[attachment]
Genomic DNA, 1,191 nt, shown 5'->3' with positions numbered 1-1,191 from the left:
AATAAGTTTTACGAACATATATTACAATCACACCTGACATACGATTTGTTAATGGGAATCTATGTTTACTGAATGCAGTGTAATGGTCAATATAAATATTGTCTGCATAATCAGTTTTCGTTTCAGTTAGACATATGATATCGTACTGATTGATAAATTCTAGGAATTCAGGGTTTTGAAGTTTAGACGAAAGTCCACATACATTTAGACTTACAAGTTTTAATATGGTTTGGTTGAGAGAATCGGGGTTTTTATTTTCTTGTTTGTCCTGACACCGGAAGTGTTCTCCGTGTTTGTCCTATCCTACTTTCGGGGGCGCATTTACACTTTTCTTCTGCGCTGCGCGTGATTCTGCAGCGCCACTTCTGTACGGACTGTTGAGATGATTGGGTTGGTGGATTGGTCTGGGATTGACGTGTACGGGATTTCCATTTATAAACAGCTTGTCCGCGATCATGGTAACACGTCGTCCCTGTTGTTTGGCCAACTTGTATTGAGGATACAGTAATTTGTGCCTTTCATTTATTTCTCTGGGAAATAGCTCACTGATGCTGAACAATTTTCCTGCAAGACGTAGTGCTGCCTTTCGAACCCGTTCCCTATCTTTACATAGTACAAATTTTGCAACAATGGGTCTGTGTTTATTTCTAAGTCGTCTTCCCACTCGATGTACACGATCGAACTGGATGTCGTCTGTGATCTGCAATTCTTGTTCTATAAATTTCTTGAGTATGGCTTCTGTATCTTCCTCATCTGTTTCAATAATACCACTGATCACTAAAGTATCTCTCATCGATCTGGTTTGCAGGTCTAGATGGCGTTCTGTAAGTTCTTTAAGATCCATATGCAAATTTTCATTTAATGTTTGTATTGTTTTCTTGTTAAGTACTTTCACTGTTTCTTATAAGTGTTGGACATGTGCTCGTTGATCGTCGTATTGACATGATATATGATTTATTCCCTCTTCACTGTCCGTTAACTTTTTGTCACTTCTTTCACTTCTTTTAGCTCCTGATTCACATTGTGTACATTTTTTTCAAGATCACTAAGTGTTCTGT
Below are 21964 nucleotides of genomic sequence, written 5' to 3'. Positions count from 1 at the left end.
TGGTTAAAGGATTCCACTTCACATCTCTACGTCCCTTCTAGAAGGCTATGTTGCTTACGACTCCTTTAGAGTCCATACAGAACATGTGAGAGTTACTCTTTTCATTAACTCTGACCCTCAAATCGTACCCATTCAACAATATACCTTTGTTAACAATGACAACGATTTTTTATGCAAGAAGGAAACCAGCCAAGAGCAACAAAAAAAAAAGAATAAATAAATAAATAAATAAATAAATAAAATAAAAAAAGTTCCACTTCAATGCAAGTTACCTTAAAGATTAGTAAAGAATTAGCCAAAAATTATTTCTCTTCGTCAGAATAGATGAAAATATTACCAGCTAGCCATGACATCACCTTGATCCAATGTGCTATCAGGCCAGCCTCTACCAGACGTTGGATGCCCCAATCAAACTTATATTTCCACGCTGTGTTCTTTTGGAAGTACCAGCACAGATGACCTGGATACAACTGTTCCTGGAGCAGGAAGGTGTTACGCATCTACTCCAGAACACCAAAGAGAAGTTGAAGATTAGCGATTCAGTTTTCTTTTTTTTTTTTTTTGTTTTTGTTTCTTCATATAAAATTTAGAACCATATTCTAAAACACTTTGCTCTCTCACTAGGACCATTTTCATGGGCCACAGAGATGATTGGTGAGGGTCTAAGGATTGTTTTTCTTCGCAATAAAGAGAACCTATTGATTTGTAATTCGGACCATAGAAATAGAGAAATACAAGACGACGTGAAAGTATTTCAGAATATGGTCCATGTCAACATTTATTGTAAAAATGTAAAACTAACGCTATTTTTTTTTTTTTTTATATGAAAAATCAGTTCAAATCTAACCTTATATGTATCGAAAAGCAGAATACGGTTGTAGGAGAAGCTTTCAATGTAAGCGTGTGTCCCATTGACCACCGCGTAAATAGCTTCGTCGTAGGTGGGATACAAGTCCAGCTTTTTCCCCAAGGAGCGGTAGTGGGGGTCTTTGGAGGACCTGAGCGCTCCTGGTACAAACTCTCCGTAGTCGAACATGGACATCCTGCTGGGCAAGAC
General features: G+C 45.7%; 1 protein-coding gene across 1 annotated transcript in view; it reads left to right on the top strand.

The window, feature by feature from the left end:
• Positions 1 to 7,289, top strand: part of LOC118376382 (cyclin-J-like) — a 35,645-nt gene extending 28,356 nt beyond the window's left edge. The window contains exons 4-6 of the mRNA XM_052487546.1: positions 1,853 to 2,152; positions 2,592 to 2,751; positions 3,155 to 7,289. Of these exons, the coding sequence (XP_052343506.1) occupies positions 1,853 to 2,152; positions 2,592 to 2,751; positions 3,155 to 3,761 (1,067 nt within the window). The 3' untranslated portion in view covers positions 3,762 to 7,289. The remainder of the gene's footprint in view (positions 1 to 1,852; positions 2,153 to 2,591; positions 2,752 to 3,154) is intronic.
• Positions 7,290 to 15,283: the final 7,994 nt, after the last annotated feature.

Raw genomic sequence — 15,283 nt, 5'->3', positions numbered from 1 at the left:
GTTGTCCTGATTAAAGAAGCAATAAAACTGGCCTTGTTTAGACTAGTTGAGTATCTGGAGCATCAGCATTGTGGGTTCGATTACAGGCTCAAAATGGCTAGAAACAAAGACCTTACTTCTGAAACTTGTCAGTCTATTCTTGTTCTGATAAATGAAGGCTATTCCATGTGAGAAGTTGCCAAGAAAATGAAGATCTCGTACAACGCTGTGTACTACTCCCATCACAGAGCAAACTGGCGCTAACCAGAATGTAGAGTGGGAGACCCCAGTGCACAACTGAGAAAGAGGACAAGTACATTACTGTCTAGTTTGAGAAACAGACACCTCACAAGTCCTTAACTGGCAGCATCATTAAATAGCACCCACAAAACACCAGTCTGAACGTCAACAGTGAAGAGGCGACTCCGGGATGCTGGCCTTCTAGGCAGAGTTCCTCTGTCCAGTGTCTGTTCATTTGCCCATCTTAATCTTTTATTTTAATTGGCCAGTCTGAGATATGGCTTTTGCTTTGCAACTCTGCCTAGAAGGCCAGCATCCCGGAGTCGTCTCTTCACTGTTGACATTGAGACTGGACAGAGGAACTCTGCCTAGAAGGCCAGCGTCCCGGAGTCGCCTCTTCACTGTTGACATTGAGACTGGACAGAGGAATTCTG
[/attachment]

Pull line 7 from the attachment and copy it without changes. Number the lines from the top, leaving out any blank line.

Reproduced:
• Positions 1 to 7,289, top strand: part of LOC118376382 (cyclin-J-like) — a 35,645-nt gene extending 28,356 nt beyond the window's left edge. The window contains exons 4-6 of the mRNA XM_052487546.1: positions 1,853 to 2,152; positions 2,592 to 2,751; positions 3,155 to 7,289. Of these exons, the coding sequence (XP_052343506.1) occupies positions 1,853 to 2,152; positions 2,592 to 2,751; positions 3,155 to 3,761 (1,067 nt within the window). The 3' untranslated portion in view covers positions 3,762 to 7,289. The remainder of the gene's footprint in view (positions 1 to 1,852; positions 2,153 to 2,591; positions 2,752 to 3,154) is intronic.